Changing the Rules: Arguing Against Retroactive Application of Deportation Statutes
Anjali Parekh Prakash
By failing to prescribe its temporal reach, section 440(d) of the Anti-Terrorism Effective Death Penalty Act (AEDPA) has created confusion for the courts. Does the provision apply to individuals who committed a crime, making them subject to deportation before AEDPA was passed? To individuals who were convicted prior to AEDPA? To those in deportation proceedings when AEDPA was passed? To those who had already applied for section 212(c) waivers when AEDPA was passed?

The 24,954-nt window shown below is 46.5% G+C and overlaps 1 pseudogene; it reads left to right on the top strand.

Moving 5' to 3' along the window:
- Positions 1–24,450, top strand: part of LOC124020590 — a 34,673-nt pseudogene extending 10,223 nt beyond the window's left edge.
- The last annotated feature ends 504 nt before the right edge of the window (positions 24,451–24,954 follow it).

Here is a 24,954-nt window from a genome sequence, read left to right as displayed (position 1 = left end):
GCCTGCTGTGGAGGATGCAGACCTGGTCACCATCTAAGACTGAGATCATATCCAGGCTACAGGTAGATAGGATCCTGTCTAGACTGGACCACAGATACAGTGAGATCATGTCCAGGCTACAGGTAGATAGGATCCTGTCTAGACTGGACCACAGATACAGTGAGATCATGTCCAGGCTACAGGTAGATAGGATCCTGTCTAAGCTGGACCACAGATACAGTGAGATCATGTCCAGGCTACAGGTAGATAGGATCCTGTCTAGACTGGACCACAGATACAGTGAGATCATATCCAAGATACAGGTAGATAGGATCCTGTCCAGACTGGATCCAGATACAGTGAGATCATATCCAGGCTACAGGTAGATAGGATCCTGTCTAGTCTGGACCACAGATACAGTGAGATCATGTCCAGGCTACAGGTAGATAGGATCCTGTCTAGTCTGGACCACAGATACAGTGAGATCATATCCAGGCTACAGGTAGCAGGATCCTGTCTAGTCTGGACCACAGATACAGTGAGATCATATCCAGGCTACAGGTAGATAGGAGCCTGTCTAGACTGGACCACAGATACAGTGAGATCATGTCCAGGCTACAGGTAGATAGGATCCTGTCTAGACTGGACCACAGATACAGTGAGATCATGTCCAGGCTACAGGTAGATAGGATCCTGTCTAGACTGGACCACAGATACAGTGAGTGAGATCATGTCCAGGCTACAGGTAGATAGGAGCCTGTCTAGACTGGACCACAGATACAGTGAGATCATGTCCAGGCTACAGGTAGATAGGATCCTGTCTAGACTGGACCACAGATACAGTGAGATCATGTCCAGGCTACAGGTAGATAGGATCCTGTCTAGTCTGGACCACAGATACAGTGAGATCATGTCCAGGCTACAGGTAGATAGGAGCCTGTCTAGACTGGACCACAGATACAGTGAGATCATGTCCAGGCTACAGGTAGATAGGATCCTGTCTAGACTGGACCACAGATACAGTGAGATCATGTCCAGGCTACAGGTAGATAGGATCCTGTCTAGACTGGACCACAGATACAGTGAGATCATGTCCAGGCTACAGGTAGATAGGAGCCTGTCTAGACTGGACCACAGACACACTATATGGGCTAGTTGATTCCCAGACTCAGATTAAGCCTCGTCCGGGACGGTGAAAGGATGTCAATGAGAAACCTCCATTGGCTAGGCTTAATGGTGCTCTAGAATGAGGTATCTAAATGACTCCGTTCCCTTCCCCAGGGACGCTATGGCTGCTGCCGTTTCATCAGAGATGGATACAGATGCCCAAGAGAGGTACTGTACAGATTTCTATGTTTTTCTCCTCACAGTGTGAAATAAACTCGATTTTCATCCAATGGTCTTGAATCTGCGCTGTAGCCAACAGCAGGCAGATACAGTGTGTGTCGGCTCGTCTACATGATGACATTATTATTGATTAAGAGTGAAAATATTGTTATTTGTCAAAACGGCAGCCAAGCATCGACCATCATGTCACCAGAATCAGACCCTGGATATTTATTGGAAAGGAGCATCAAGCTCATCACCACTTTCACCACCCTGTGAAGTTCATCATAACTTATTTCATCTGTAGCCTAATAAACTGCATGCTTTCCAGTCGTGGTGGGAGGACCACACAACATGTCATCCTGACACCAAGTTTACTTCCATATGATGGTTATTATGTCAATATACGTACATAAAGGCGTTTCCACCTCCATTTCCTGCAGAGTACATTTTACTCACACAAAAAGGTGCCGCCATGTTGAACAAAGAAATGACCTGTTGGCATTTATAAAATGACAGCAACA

Using section 440(d) as a case study to analyze these retroactivity issues, this Note opposes the Attorney General’s interpretation and instead proposes an antiretroactivity presumption applicable not only to the present confusion, but also to ambiguities in future deportation-relief restrictions, such as the Illegal Immigration Reform and Immigrant Responsibility Act of 1996 (IIRIRA), passed by Congress on September 30, 1996, which further alters relief to permanent residents and raises its own retroactivity issues. This antiretroactivity presumption springs from, among other sources, the reliance interests of immigrants–these interests arise out of the legal duty imposed on courts and defense counsel to advise noncitizens about the immigration consequences of being convicted of a crime. In addition to these reliance interests, due process considerations also weigh in favor of applying an antiretroactivity principle to deportation-relief restrictions.